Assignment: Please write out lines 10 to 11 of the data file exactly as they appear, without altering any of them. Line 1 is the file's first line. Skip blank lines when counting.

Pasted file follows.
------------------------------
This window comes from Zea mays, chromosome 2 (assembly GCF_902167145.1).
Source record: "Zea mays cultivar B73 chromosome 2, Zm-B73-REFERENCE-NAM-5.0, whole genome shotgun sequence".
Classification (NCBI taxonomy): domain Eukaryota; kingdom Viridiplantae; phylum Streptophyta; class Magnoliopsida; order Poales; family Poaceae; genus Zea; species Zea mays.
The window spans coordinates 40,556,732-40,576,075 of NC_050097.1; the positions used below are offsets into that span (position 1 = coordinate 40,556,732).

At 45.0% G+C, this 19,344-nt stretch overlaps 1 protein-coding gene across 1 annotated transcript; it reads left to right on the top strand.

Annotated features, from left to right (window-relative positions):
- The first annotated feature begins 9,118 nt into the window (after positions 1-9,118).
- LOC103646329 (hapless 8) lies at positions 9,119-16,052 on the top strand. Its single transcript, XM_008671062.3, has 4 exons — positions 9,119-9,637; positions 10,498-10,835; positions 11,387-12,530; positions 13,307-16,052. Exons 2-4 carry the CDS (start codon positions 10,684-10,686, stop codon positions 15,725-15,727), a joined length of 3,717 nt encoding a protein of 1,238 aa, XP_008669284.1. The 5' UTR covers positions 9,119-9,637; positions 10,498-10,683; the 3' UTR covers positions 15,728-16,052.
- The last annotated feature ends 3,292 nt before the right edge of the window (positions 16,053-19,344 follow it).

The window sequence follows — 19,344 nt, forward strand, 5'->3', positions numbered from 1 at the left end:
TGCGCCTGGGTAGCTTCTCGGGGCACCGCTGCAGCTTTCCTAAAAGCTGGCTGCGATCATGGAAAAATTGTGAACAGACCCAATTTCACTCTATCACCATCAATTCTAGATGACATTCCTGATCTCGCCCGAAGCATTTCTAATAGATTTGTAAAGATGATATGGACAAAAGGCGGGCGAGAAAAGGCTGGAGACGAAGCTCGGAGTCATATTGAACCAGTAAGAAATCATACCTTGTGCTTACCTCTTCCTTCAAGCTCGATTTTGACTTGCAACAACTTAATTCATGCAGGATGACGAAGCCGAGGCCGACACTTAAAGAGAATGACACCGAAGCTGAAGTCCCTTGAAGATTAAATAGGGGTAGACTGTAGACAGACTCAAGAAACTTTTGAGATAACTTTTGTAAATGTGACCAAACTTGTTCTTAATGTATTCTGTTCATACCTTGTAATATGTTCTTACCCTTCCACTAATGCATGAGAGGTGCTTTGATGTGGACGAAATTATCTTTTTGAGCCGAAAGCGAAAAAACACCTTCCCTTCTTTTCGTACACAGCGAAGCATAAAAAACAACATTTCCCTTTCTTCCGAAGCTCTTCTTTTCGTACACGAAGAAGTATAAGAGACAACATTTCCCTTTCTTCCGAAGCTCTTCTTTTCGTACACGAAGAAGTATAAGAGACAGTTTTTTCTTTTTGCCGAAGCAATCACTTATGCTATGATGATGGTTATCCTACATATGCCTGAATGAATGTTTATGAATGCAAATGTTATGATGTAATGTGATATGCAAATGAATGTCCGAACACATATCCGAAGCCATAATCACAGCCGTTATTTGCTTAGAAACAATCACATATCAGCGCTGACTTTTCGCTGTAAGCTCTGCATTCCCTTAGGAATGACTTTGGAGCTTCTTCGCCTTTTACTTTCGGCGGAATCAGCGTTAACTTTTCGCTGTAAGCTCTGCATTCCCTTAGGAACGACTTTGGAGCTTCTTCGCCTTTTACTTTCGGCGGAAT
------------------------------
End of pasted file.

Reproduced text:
The window sequence follows — 19,344 nt, forward strand, 5'->3', positions numbered from 1 at the left end:
TGCGCCTGGGTAGCTTCTCGGGGCACCGCTGCAGCTTTCCTAAAAGCTGGCTGCGATCATGGAAAAATTGTGAACAGACCCAATTTCACTCTATCACCATCAATTCTAGATGACATTCCTGATCTCGCCCGAAGCATTTCTAATAGATTTGTAAAGATGATATGGACAAAAGGCGGGCGAGAAAAGGCTGGAGACGAAGCTCGGAGTCATATTGAACCAGTAAGAAATCATACCTTGTGCTTACCTCTTCCTTCAAGCTCGATTTTGACTTGCAACAACTTAATTCATGCAGGATGACGAAGCCGAGGCCGACACTTAAAGAGAATGACACCGAAGCTGAAGTCCCTTGAAGATTAAATAGGGGTAGACTGTAGACAGACTCAAGAAACTTTTGAGATAACTTTTGTAAATGTGACCAAACTTGTTCTTAATGTATTCTGTTCATACCTTGTAATATGTTCTTACCCTTCCACTAATGCATGAGAGGTGCTTTGATGTGGACGAAATTATCTTTTTGAGCCGAAAGCGAAAAAACACCTTCCCTTCTTTTCGTACACAGCGAAGCATAAAAAACAACATTTCCCTTTCTTCCGAAGCTCTTCTTTTCGTACACGAAGAAGTATAAGAGACAACATTTCCCTTTCTTCCGAAGCTCTTCTTTTCGTACACGAAGAAGTATAAGAGACAGTTTTTTCTTTTTGCCGAAGCAATCACTTATGCTATGATGATGGTTATCCTACATATGCCTGAATGAATGTTTATGAATGCAAATGTTATGATGTAATGTGATATGCAAATGAATGTCCGAACACATATCCGAAGCCATAATCACAGCCGTTATTTGCTTAGAAACAATCACATATCAGCGCTGACTTTTCGCTGTAAGCTCTGCATTCCCTTAGGAATGACTTTGGAGCTTCTTCGCCTTTTACTTTCGGCGGAATCAGCGTTAACTTTTCGCTGTAAGCTCTGCATTCCCTTAGGAACGACTTTGGAGCTTCTTCGCCTTTTACTTTCGGCGGAAT